Catherine Hutchinson, president of the California State University Employees Union—which represents staff at CSU and would fold undergraduate workers into an independent unit if their campaign is successful—said the student assistants she employs in her biology lab at CSU Channel Islands deserve the kind of pay and protections that other staff receive.

“The student workers help me do my job. I couldn’t do it without them,” she said. “And they share the same common issues as us, only they have no protection.”

A spokesperson for CSU wrote in an email to Inside Higher Ed that the university was “not involved in this organizing effort” but “acknowledges all workers’ rights to organize.”

“In the event student employees are formally recognized by the California Public Employment Relations Board, we look forward to engaging with them as we do with all of our other union partners,” the email continued.

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An Oregon spokesperson shared a similar statement with Inside Higher Ed, saying the university isn’t involved in unionization efforts per state law but “strives to provide a positive employee experience for all, including our student workers, and make a concerted effort to address employee needs through collaboration and creative problem solving.”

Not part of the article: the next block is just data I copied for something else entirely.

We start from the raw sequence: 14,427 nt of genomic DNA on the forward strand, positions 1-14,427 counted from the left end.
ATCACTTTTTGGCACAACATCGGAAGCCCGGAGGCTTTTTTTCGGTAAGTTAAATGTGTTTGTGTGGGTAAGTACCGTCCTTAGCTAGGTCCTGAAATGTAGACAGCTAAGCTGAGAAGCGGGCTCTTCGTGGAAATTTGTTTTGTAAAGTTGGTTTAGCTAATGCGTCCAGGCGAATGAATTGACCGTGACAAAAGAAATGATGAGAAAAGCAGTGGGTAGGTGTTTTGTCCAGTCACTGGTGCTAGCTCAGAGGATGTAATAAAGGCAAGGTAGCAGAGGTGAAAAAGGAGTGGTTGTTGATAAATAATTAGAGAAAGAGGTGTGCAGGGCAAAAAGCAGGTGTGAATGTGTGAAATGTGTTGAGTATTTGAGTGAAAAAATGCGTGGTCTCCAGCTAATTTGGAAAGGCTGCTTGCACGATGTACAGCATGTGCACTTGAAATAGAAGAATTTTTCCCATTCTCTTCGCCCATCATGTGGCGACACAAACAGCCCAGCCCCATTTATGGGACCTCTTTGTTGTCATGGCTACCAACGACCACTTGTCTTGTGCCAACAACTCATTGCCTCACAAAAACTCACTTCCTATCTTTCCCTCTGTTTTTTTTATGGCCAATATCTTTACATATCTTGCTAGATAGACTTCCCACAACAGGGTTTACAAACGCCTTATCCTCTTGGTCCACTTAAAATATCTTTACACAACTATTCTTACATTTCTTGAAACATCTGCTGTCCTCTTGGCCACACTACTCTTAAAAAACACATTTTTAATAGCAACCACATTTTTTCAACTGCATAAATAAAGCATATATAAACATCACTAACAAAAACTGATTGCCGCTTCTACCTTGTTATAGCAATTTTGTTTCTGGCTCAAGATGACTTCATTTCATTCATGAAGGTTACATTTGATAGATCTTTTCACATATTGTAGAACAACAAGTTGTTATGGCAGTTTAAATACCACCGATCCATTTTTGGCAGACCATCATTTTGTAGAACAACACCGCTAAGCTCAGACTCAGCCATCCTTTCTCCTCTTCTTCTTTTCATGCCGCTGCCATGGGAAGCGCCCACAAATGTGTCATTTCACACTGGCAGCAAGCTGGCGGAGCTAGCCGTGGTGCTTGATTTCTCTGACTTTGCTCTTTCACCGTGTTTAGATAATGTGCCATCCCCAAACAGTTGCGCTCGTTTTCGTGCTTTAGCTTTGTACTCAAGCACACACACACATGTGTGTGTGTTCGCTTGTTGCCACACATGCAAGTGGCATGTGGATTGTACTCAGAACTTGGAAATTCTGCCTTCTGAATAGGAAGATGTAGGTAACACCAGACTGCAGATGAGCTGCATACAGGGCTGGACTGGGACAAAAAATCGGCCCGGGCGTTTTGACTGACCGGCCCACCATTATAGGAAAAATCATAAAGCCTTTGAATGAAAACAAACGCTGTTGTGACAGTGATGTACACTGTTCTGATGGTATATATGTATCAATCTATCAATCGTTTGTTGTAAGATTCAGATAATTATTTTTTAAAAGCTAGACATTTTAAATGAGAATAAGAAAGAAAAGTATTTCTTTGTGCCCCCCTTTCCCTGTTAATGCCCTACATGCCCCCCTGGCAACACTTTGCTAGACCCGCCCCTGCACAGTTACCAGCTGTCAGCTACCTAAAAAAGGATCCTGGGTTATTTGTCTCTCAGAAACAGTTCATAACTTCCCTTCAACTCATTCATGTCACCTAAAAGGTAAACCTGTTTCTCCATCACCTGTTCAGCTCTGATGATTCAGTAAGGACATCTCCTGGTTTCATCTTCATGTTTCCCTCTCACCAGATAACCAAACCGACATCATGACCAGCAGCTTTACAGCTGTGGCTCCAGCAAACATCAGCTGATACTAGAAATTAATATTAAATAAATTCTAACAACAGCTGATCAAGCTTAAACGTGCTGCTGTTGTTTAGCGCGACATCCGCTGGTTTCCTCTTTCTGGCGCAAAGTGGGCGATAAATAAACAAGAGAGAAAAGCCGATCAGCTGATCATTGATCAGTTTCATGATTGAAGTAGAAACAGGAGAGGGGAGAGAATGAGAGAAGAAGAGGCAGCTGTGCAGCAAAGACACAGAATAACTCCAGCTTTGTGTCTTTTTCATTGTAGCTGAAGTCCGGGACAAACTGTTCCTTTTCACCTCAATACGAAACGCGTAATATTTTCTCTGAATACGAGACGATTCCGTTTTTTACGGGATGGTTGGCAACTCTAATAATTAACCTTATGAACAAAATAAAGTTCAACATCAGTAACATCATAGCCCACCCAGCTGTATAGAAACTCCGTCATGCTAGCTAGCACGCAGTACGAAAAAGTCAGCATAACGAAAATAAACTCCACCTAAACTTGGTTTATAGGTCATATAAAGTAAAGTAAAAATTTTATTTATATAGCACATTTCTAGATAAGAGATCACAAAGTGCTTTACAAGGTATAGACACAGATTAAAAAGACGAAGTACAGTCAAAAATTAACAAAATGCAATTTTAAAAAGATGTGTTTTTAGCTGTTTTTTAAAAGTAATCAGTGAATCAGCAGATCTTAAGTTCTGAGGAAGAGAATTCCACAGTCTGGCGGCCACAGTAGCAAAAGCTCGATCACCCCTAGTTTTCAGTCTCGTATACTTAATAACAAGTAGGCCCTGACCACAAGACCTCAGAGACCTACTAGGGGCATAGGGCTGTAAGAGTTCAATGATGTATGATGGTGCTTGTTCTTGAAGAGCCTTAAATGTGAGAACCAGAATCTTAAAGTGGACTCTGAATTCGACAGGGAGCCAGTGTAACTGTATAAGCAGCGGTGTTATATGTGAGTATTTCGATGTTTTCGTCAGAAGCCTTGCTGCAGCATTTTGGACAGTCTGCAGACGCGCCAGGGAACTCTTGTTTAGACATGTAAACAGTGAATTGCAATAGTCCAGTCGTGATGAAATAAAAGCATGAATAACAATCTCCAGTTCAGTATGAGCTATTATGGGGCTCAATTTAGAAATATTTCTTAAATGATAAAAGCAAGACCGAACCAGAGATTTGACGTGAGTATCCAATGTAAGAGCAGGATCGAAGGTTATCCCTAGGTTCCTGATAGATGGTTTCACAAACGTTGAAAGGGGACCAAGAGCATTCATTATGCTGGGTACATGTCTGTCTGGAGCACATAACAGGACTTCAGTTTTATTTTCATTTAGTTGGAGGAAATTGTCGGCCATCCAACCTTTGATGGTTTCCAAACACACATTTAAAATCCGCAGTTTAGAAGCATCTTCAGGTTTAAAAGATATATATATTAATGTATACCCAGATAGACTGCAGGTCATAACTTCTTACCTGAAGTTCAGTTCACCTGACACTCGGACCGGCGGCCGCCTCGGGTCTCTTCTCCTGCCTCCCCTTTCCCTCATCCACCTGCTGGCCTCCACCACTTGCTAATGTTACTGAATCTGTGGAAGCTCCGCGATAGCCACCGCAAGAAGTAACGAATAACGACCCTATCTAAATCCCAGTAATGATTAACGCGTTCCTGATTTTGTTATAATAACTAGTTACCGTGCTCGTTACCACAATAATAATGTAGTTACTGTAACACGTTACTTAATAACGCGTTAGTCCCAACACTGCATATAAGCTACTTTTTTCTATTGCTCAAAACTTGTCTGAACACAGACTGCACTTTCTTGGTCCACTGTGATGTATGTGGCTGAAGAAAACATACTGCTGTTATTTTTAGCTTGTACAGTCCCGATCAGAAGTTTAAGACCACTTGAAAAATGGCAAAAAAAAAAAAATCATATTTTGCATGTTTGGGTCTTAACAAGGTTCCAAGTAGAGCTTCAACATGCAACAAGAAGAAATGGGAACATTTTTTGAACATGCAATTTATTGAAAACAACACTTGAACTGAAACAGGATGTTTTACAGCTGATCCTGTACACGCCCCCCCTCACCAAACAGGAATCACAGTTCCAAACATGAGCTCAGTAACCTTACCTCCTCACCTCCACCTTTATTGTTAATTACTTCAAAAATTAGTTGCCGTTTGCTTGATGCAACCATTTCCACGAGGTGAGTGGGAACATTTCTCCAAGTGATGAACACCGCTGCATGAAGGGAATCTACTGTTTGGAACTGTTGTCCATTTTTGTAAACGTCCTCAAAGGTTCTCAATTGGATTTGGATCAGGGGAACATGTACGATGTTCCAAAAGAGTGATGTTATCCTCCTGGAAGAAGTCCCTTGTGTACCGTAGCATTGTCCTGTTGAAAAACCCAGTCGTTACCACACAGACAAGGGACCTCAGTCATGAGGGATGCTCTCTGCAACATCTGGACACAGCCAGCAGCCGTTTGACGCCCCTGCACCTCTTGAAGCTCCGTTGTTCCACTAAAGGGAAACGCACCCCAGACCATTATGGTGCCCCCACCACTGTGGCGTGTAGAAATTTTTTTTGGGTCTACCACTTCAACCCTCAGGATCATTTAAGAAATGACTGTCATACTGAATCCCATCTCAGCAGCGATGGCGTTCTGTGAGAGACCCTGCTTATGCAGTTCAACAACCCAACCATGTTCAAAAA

Historically, administrators and higher ed lobbyists have argued that the relationship of student workers to their institutions is primarily educational, therefore superseding the employer-employee relationship that drives unionization.

“We think that, at their heart, these are students, not employees,” said Steven Bloom, assistant vice president for government relations at the American Council on Education. “[Unionizing] is a troubling intrusion into the relationship of the student to their institution, and brings into that relationship a third party that complicates it in ways that aren’t helpful to achieving the academic mission.”

Meanwhile, many students say that at their jobs, work-study or not, they are treated as workers and should qualify for the same protections as any other.

Pushed by the Pandemic

The spread of the COVID-19 virus in 2020 and 2021 seemed to spur undergraduate workers to unionize.